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Review: Darkness at 5 Eliza The Library

Review By Lauren Donikian

As you enter 5 Eliza you are ushered into a museum like store filled with lost things like animal skulls, dolls, and a stuffed peacock. Towards the back of the museum is an apothecary, where you can enjoy the mixture of liquids that will heal any ailments you may have. There are images of eyes hanging on the walls and a straight red line of light that guides you up the stairs and into the space where Darkness is about to play out.

Black and white marble covers the floor, candles are alight, and pews are placed in a round for the audience to sit in. It feels like you are in a church which is ironic, because once you hear the story of the five friends you realise there is nothing pure or chaste about them. We witness this at different times throughout the play as the group of friends share their stories with us in monologues providing insights into who they are and why they act the way that they do. We see these dysfunctional friends interact with each other, sometimes just two of them speaking about how they feel towards each other but majority of the time the whole cast is on display. Whether they have climbed the stairs to sit amongst the audience or are watching from one of the entry points you can tell these people have been through a lot together.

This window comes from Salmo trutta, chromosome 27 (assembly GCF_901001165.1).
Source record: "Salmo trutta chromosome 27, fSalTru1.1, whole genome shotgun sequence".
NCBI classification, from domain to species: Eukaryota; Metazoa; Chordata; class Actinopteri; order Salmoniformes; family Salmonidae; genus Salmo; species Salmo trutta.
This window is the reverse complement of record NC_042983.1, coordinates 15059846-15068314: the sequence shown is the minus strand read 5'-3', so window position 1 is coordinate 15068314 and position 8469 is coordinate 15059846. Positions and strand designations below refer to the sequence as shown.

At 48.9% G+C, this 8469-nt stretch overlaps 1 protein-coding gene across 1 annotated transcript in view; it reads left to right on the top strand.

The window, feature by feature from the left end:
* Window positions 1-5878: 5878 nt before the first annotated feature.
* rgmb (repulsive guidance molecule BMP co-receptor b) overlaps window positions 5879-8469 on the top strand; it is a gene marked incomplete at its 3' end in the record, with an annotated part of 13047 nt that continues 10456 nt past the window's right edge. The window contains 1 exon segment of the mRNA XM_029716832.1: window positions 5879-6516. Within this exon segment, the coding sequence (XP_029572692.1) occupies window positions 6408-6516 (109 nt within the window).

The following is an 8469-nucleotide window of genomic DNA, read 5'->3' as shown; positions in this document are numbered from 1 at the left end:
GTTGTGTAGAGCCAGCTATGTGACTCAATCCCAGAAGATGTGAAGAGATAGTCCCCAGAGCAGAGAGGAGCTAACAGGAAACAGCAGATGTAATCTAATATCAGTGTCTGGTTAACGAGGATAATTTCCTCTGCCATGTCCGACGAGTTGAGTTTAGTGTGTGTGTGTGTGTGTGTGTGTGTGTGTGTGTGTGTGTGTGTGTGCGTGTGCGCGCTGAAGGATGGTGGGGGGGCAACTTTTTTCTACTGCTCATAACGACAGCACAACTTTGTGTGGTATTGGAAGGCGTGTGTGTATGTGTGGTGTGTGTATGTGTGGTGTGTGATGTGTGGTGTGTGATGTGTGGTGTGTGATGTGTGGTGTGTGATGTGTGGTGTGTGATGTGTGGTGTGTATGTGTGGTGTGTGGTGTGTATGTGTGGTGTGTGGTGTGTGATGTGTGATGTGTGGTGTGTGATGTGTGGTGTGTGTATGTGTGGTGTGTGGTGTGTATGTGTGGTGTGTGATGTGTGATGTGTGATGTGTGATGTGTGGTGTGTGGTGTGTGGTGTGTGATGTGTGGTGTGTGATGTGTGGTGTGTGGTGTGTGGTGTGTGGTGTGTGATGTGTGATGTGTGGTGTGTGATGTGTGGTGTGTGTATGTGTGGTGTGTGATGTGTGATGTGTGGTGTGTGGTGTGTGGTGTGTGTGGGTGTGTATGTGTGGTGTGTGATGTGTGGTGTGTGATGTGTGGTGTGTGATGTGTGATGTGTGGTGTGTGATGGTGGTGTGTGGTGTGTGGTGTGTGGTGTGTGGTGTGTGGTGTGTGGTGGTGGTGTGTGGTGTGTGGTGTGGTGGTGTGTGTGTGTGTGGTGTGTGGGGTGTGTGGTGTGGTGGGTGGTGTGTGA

A white bath can be seen as you enter the room, a not-so-subtle hint that these friends need their sins need to be washed away. Rounded frosted windows with black grilles surround the room, sometimes used as doors and there are lamps lit in blue hanging from the ceiling. The colour of the lamps change throughout the performance, from red to white and at times are completely out. It is called Darkness after all. Thunderclaps, and soft music plays throughout with smoky haze that fills the room.

It has a gothic feel which is enhanced by the costumes, all black so as not to be seen in the shadows. There are stand out performances by Imogen Sage who plays Claire and Alec Snow who plays Byron. Both deeply committed to character, and it feels like Claire and Byron have allowed them to set themselves free in some way. That they are empowered by these characters and explore every emotion in the 100-minute play. Zoran Jevtic who plays Polidori moves his body in a way that is mesmerising to watch. Somewhere between pain and ecstasy, he makes you feel it all.

This is theatre as you’ve never seen it before, it begins the second you enter the building, where you are taken away from the hustle and bustle of Newtown into a world that doesn’t see the sun. It is intense, thought provoking and raw. It is a moving piece and explores some challenging issues and asks its audience to question their life choices and their mortality. I left feeling breathless as if I was holding my breath for the length of the play, and realised that Darkness stands for so many things. The darkness within us, the darkness we place on others and the uncertainty of what could be out there and what is to come. We are blinded by our past, but this play permitted me to open my eyes for the future.

Image Supplied


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